It seems inconceivable that such a powerful singer-songwriter as Suzanne Jarvie has remained unknown in the music world until this moment in time. Born in the 60’s in Hong Kong and raised in Toronto, Canada, Suzanne’s musical ability was first noticed by her mother when she was singing complete nursery rhymes at 18 months old in perfect pitch.
One possible reason Jarvie kept her musical voice silent for so long was being stricken with terrible stage fright as a young child when she was asked to sing “Silent Night” at a Christmas concert. In high school, at age 16, she fell hard for a cool boy in her class who idolized Keith Richards. She decided to take guitar lessons as a way to impress him. The love was unrequited and the plan failed but… Suzanne kept playing and singing, and eventually in her 20’s was exposed to and drew inspiration from the likes of Gram Parsons and Emmylou Harris.
Partly because Suzanne craved stability in the wake of her parents’ painful divorce, at age 14, and partly because of her ongoing stage fright and creative reticence, she put music on the back burner, went to university, became a criminal defense attorney, wife and mother of four children. The first real blow of Suzanne’s adult life came when her youngest son was diagnosed with a serious heart condition, he endured two open heart surgeries at age 7 and 11. Then, in 2011, on an ordinary day, her oldest son had a tragic accident at the age of 14, falling down a spiral staircase, and went into a coma. “It blew everything apart, including me,” Suzanne recalls. “Everyone was demented with grief. Despite the doctors saying he wouldn’t survive, the miracle of his slow recovery and healing occurred and changed the course of my life… One afternoon I heard a melody in my head... almost like I was hearing a tune played from somewhere else and I just started writing. I picked up my guitar and played an opening line, and words just started appearing, through the subconscious, through emotions and through a melodic filter. The song "Before And After" became the first and reprised track on the album. When I finished writing it, after about twenty minutes, I had the strangest feeling. Perhaps my first experience of inspiration. A door was definitely opened, and staying open, almost as though the first song had blown it down. Then, over the next few months… I had a feverish fit of writing and all these songs came gushing out.”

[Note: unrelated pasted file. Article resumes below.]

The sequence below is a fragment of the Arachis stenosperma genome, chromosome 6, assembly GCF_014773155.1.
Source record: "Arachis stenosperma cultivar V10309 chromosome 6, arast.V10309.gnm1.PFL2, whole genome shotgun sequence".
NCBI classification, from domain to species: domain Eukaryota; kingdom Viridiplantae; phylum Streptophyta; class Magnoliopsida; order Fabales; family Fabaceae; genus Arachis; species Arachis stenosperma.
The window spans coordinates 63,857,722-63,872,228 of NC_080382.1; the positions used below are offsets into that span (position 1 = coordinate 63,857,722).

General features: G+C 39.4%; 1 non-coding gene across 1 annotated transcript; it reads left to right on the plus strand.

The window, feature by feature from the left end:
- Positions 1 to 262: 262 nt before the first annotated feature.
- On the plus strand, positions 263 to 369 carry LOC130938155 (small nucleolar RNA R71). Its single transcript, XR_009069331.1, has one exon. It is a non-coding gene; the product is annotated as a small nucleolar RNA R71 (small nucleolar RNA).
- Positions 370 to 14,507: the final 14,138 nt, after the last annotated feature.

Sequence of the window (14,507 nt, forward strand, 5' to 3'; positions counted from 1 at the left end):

As Suzanne and her family continue to recover from these health challenges, she found the courage to record her stunning debut album about this raw, deeply personal and painful journey, 'Spiral Road', produced by the Canadian multi-instrumentalist and music producer, Hugh Christopher Brown (Bourbon Tabernacle Choir). He says: "Gregor Beresford had told me about his friend Suzanne who was a lawyer, a mother of four, and secretly, one of the best singer-songwriters he ever heard. When I then came to hear Suzanne with my own ears, I was rapt from her first line. Her voice and writing weave to hold you in her presence. She is blessed with a grace that eases acceptance of mystery."
1. "Before And After": A stunning opener, setting the tone for the album. It features background vocals by the legendary Holmes Brothers and some crisp banjo playing. "Blaze or burn out like a dying star" - great poetry.Yes, it's very clear that Suzanne took her early inspiration from Emmylou Harris, but she puts much more feeling into her vocal delivery.